The most compelling element of EXORCISM (1974) is Naschy's character, an intellectual who studies rare and forbidden historical and occult texts. It's one of his rare appearances as a completely normal individual and he pulls it off with such panache that he alone pretty much holds this entire uncertain enterprise together. The late Maria Perschy (PEOPLE WHO OWN THE DARK, HOUSE OF PSYCHOTIC WOMEN) also deserves a nod for her dignified portrayal of the increasingly anxious mother. The rest of the cast performs in a rather perfunctory fashion as does director Bosch (Juan/Joan Bosch Palau/John Wood). It opens well enough with a satanic orgy unfolding on a beach, evocatively filmed through torches. And there are a few striking compositions here and there (usually involving the rites and demonic iconography) courtesy of DP Francisco Sanchez. But this film is competent, and that's about it. Eventually it becomes a rather dull series of expository scenes where characters sit around with long faces while anticipating what may happen or discussing what has already happened. I fault the script (which was altered at the request of the producer according to Naschy) less than I do the director, who takes co-screenplay credit and had the job of turning a text into something with visual integrity. And that's just the key element this film lacks. There are the requisite special effects, which cannot compete with the US template or even its many imitators. Bosch ended up making seven Spanish westerns, including the amusing and energetic LA CAZA D'ORO (1972) and a few thrillers (THE KILLER WORE GLOVES). Horror films were not his true vocation.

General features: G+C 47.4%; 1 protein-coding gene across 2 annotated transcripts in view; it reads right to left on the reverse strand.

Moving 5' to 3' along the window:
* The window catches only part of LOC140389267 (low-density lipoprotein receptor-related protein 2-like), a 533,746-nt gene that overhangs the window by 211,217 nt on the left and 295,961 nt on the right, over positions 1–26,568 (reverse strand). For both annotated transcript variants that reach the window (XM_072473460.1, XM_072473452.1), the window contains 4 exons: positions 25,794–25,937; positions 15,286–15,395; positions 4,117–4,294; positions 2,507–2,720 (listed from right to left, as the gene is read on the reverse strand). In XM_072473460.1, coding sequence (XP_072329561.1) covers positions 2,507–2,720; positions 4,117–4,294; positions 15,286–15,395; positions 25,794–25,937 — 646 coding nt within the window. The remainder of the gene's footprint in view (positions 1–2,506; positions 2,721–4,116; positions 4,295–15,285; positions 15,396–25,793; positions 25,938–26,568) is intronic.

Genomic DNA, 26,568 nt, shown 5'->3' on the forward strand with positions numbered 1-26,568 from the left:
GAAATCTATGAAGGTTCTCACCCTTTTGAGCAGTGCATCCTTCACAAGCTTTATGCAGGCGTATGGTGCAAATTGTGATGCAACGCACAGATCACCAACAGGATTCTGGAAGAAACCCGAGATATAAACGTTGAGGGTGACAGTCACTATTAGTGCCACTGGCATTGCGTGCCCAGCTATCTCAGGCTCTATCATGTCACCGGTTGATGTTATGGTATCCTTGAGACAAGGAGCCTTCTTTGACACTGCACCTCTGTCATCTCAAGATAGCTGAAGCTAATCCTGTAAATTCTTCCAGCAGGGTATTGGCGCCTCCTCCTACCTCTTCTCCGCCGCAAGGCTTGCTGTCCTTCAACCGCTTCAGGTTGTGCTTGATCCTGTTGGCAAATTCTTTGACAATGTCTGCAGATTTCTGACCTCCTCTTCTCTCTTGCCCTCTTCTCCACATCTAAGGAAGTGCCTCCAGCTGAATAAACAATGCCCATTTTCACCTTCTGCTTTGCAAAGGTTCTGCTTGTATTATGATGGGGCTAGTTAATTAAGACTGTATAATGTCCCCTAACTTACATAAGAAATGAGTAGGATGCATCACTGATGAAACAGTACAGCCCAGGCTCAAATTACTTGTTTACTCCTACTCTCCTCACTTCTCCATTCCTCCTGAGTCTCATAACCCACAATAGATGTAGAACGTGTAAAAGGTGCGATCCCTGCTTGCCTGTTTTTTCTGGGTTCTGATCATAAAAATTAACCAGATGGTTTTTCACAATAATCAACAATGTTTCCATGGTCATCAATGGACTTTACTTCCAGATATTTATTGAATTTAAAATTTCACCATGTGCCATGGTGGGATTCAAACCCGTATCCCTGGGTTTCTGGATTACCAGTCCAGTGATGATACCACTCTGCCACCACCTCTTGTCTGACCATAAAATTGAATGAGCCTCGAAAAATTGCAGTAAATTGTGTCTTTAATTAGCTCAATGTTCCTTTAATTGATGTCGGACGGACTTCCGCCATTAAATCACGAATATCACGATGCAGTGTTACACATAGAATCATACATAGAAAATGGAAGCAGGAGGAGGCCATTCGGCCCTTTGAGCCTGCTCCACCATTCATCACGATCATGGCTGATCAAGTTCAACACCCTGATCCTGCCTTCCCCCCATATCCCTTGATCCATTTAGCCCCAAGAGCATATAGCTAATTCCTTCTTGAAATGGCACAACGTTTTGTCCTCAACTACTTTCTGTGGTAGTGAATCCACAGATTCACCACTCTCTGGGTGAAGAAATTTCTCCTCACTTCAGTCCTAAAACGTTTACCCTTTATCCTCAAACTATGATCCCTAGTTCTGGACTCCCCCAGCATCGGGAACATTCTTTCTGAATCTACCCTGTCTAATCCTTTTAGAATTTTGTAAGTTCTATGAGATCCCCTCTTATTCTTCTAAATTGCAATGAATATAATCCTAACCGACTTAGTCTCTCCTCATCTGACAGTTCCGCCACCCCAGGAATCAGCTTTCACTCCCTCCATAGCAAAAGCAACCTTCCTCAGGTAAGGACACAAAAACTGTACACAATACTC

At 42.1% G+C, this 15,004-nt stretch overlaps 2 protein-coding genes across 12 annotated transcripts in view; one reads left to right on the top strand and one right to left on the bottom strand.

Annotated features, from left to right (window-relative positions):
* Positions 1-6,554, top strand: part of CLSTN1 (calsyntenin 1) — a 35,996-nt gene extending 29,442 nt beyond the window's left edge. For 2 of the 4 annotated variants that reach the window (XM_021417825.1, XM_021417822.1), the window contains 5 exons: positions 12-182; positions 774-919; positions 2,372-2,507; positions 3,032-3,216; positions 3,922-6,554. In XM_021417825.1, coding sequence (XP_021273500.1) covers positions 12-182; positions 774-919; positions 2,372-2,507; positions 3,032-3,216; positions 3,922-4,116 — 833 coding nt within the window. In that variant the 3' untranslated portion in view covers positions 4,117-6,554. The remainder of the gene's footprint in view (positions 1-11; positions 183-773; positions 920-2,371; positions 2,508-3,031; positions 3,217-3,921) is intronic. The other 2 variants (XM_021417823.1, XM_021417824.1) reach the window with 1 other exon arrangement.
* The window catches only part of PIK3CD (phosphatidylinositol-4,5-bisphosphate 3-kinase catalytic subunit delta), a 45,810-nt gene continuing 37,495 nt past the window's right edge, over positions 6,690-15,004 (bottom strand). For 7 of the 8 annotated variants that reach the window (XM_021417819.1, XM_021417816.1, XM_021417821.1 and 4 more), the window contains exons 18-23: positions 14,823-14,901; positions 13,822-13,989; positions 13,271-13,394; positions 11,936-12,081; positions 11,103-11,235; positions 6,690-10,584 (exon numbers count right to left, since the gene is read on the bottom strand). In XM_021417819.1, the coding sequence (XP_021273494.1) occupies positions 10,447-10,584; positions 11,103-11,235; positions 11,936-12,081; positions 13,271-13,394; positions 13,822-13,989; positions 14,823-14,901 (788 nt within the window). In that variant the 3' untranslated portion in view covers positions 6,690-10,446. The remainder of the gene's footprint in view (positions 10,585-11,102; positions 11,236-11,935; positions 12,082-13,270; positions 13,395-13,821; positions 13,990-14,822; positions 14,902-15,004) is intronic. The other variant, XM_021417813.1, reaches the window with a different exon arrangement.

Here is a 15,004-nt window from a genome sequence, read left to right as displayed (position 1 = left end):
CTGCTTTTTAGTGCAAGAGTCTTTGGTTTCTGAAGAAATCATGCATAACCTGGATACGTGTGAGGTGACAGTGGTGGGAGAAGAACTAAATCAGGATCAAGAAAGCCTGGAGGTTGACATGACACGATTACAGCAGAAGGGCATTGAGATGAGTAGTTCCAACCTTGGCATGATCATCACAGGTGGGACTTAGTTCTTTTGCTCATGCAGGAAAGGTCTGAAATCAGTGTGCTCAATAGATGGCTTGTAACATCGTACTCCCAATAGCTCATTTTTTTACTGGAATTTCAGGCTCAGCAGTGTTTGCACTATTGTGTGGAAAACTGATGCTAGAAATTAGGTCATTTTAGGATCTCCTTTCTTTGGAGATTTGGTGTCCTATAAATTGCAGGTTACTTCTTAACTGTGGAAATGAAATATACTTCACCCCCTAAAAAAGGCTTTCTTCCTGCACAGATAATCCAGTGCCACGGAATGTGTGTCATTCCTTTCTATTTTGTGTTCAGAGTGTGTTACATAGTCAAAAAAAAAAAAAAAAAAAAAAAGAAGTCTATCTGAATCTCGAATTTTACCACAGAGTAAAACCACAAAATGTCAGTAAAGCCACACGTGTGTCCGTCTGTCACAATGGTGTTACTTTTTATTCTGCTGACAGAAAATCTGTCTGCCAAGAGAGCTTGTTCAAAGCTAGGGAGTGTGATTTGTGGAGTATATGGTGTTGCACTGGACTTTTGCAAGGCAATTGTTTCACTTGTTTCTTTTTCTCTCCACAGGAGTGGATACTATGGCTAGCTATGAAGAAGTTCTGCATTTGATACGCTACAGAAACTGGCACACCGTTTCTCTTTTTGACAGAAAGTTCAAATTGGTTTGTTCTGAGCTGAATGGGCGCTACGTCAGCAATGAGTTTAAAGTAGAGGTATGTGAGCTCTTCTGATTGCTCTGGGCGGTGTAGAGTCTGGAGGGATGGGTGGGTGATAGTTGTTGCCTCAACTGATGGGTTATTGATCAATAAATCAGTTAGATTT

One element which has always impressed me here is the depiction of how the spirit affects animals, such as the family dog whom Naschy battles in the final moments. This is an original scene, one of the few in the film which aren't predicatable or give a feeling of deja vu, one wishes there were more like it. The story should have ended right there but unfortunately the version here is botched by the final image of the victim's eyes closing (is she dead?) then opening, then closing, then suddenly popping open in the final seconds. It's so ineptly handled from a technical standpoint that it's impossible to take seriously. But unintentional humor is not what Paul Naschy intended. An effective musical score somewhat mitigates the Bad Movie atmosphere, and the entire enterprise is certainly superior to the Amando de Ossorio demonic possession picture made in the same year, LA ENDEMONIADA (DEMON WITCH CHILD), which is reviewed below. EXORCISM was very successful at the box office in Spain, perhaps the most lucrative project of Naschy's career. This film is not to be confused with another 1974 film with same title by another Spanish director, Jess Franco. His EXORCISM has the personal touch lacked by Bosch's film.